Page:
Jamaica sweep women’s 100m, Djokovic leaves Tokyo empty-handed

Published August 1, 2021
TOKYO: Elaine Thompson-Herah of Jamaica celebrates as she wins the women’s 100-metre final at the Olympic Stadium on Saturday.—AP
TOKYO: Elaine Thompson-Herah of Jamaica celebrates as she wins the women’s 100-metre final at the Olympic Stadium on Saturday.—AP

TOKYO: Jamaican sprinter Elaine Thompson-Herah blazed to 100 metres gold on Saturday, becoming the fastest woman alive as she denied compatriot Shelly-Ann Fraser-Pryce a third Olympic title.

In retaining her title Thompson-Herah added a sparkling flourish to a day which had seen US gymnast Simone Biles withdraw from two more finals in Tokyo, and a listless Novak Djokovic fail to take bronze in tennis after his dream of a ‘Golden Slam’ was dashed.

Thompson-Herah led a Jamaican 100-metre podium sweep with Shericka Jackson in third. The champion’s blistering 10.61 seconds time has only ever been bettered by the late Florence Griffith-Joyner, who set a world record of 10.49 seconds in 1988.

“I put everything in there I gave it 100 and I would say that I’m ready, super ready, but I had to just hold my composure to come out here take it runs by runs,” she said.

The day had begun with local fans defying a ban on spectators to get a glimpse of the triathlon. Big crowds lined the streets at the Odaiba Marine Park on the Tokyo waterfront, defying Olympic staff who carried signs and bullhorns asking them not to gather along the roadside to watch the event.

The setbacks for stars such as Biles and Djokovic have been in a way fitting for the improbable Games, taking place without spectators amid a widening pandemic.

Minutes after his singles defeat, Djokovic withdrew from the mixed doubles bronze match. Swimmers Katie Ledecky and Caeleb Dressel recovered some lost lustre for America, while Lyu Xiaojun took gold in men’s weightlifting, bringing China’s haul in the medal tally to 21. Japan have 17 golds and the United States are at 16.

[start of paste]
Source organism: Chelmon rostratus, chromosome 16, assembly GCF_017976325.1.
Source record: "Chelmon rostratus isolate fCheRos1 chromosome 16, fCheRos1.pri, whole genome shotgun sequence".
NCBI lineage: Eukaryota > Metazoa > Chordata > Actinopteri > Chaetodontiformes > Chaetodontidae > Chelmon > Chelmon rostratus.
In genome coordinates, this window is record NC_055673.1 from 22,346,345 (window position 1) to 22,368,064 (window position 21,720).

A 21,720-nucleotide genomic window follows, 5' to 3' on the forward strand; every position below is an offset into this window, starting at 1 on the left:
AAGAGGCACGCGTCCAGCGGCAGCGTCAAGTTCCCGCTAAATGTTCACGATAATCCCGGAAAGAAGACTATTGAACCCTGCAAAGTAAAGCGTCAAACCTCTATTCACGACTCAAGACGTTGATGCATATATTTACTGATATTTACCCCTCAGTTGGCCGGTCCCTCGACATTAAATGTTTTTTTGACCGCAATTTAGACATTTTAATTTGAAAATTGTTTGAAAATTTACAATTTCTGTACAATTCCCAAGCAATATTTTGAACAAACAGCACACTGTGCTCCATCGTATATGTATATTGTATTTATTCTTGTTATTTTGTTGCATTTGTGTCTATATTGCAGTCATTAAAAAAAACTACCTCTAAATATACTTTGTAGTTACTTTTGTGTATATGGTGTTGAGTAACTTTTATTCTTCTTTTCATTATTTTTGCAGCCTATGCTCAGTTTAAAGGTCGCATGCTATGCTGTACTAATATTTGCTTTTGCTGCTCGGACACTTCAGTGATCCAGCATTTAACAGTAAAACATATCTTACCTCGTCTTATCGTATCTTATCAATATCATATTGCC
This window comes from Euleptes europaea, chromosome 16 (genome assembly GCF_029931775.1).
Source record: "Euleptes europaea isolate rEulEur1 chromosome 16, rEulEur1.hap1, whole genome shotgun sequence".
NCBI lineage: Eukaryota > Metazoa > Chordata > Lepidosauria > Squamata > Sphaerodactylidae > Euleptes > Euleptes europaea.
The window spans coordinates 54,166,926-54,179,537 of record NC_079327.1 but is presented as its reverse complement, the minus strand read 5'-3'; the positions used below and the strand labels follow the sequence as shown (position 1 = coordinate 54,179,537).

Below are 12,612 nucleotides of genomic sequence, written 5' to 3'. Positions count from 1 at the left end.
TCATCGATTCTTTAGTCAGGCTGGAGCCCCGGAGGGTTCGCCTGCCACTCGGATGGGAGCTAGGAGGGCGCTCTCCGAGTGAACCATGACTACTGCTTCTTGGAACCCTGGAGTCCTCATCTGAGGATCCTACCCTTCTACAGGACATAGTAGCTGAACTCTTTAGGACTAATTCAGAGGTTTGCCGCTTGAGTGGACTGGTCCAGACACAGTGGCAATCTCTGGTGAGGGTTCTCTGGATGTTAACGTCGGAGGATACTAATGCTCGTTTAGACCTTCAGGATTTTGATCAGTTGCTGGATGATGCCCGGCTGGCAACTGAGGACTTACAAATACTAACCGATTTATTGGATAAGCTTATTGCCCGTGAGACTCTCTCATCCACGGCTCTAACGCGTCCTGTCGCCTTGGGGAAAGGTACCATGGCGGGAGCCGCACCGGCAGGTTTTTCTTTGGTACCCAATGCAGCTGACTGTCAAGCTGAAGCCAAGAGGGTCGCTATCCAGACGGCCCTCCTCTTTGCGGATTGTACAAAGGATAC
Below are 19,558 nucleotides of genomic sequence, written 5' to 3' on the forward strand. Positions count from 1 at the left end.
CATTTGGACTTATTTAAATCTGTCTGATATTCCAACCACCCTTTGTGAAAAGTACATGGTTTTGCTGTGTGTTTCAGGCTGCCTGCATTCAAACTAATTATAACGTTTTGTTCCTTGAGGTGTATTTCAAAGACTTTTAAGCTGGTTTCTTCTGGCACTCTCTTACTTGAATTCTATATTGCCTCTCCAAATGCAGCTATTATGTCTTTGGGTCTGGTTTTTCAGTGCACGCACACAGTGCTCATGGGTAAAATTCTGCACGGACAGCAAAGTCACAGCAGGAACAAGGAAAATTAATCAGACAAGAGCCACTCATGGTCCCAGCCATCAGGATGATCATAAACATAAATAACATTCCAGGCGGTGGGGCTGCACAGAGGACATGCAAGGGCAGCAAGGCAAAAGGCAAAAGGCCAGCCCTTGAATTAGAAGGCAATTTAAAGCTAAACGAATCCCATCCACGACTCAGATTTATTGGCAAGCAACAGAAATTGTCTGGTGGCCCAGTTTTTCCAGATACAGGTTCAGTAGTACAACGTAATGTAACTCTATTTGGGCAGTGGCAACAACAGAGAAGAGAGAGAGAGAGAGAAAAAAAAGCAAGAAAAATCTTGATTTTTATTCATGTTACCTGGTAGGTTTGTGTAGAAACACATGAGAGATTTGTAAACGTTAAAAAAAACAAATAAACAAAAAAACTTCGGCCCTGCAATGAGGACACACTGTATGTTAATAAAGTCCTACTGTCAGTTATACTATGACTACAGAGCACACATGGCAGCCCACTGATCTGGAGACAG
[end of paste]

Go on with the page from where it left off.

Qatar’s Fares Ibrahim Elbakh won the gold medal in the men’s 96 kg weightlifting event and set an Olympic record of a combined lift of 402 kg. Venezuela’s Keyd­omar Vallenilla Sanchez won sliver and Georgia’s Anton Pliesnoi claimed bronze.

TAIWAN’S MOMENT OF GLORY

Taiwan beat China to the badminton men’s doubles gold medal in one of several big moments on Saturday that included India’s P,V, Sindhu getting knocked out in the women’s singles semi-finals and an upstart from Guatemala making it into the men’s.

Lee Yang and Wang Chi-Lin of Taiwan crushed China’s Li Junhui and Liu Yuchen 21-18, 21-12 in a match that lasted less than 35 minutes. Malaysia’s Aaron Chia and Soh Wooi Yik beat Indonesia to the bronze.

That wasn’t Taiwan’s only major win of the day. In a clash between two of badminton’s best players at the Tokyo Games, world number one women’s singles shuttler Taiwan’s Tai Tzu-Ying played a skilled game against Rio silver medallist Sindhu’s powerful smashes.

A close first game ended 21-18 but fleet-footed Tai picked up her pace in the second game, winning 21-12.

Tai said that she was not yet nervous about playing in Sunday’s final against China’s second-ranked Chen Yufei but probably would be just before the match.